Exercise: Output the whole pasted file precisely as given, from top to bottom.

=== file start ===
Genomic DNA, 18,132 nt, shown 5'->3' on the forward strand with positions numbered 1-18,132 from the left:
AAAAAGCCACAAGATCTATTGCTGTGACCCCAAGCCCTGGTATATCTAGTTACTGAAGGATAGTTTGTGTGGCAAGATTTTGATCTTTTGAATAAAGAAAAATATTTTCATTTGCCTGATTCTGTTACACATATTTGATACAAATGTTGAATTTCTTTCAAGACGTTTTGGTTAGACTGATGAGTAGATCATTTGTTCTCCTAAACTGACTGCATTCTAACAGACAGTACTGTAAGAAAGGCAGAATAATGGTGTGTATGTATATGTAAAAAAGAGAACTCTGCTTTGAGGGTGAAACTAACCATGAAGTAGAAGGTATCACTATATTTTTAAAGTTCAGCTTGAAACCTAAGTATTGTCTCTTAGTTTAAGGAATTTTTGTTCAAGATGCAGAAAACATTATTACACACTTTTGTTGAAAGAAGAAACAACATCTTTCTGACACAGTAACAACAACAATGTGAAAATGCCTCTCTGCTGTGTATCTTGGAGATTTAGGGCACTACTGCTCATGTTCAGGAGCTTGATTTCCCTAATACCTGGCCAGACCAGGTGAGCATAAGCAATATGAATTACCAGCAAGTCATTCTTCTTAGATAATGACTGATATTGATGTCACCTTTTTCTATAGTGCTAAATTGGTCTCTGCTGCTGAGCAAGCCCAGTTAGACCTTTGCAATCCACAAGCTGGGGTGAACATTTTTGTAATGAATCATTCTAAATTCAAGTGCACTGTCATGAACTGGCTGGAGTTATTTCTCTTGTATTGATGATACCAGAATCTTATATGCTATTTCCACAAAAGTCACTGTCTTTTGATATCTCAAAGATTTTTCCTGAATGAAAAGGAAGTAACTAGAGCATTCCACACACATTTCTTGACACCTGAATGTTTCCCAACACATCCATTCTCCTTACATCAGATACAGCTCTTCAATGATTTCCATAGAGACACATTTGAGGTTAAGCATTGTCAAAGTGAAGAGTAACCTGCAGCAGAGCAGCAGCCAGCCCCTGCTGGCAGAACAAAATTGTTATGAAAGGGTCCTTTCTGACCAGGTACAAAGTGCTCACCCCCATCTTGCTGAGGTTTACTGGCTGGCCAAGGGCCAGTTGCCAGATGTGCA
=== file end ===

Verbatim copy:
Genomic DNA, 18,132 nt, shown 5'->3' on the forward strand with positions numbered 1-18,132 from the left:
AAAAAGCCACAAGATCTATTGCTGTGACCCCAAGCCCTGGTATATCTAGTTACTGAAGGATAGTTTGTGTGGCAAGATTTTGATCTTTTGAATAAAGAAAAATATTTTCATTTGCCTGATTCTGTTACACATATTTGATACAAATGTTGAATTTCTTTCAAGACGTTTTGGTTAGACTGATGAGTAGATCATTTGTTCTCCTAAACTGACTGCATTCTAACAGACAGTACTGTAAGAAAGGCAGAATAATGGTGTGTATGTATATGTAAAAAAGAGAACTCTGCTTTGAGGGTGAAACTAACCATGAAGTAGAAGGTATCACTATATTTTTAAAGTTCAGCTTGAAACCTAAGTATTGTCTCTTAGTTTAAGGAATTTTTGTTCAAGATGCAGAAAACATTATTACACACTTTTGTTGAAAGAAGAAACAACATCTTTCTGACACAGTAACAACAACAATGTGAAAATGCCTCTCTGCTGTGTATCTTGGAGATTTAGGGCACTACTGCTCATGTTCAGGAGCTTGATTTCCCTAATACCTGGCCAGACCAGGTGAGCATAAGCAATATGAATTACCAGCAAGTCATTCTTCTTAGATAATGACTGATATTGATGTCACCTTTTTCTATAGTGCTAAATTGGTCTCTGCTGCTGAGCAAGCCCAGTTAGACCTTTGCAATCCACAAGCTGGGGTGAACATTTTTGTAATGAATCATTCTAAATTCAAGTGCACTGTCATGAACTGGCTGGAGTTATTTCTCTTGTATTGATGATACCAGAATCTTATATGCTATTTCCACAAAAGTCACTGTCTTTTGATATCTCAAAGATTTTTCCTGAATGAAAAGGAAGTAACTAGAGCATTCCACACACATTTCTTGACACCTGAATGTTTCCCAACACATCCATTCTCCTTACATCAGATACAGCTCTTCAATGATTTCCATAGAGACACATTTGAGGTTAAGCATTGTCAAAGTGAAGAGTAACCTGCAGCAGAGCAGCAGCCAGCCCCTGCTGGCAGAACAAAATTGTTATGAAAGGGTCCTTTCTGACCAGGTACAAAGTGCTCACCCCCATCTTGCTGAGGTTTACTGGCTGGCCAAGGGCCAGTTGCCAGATGTGCA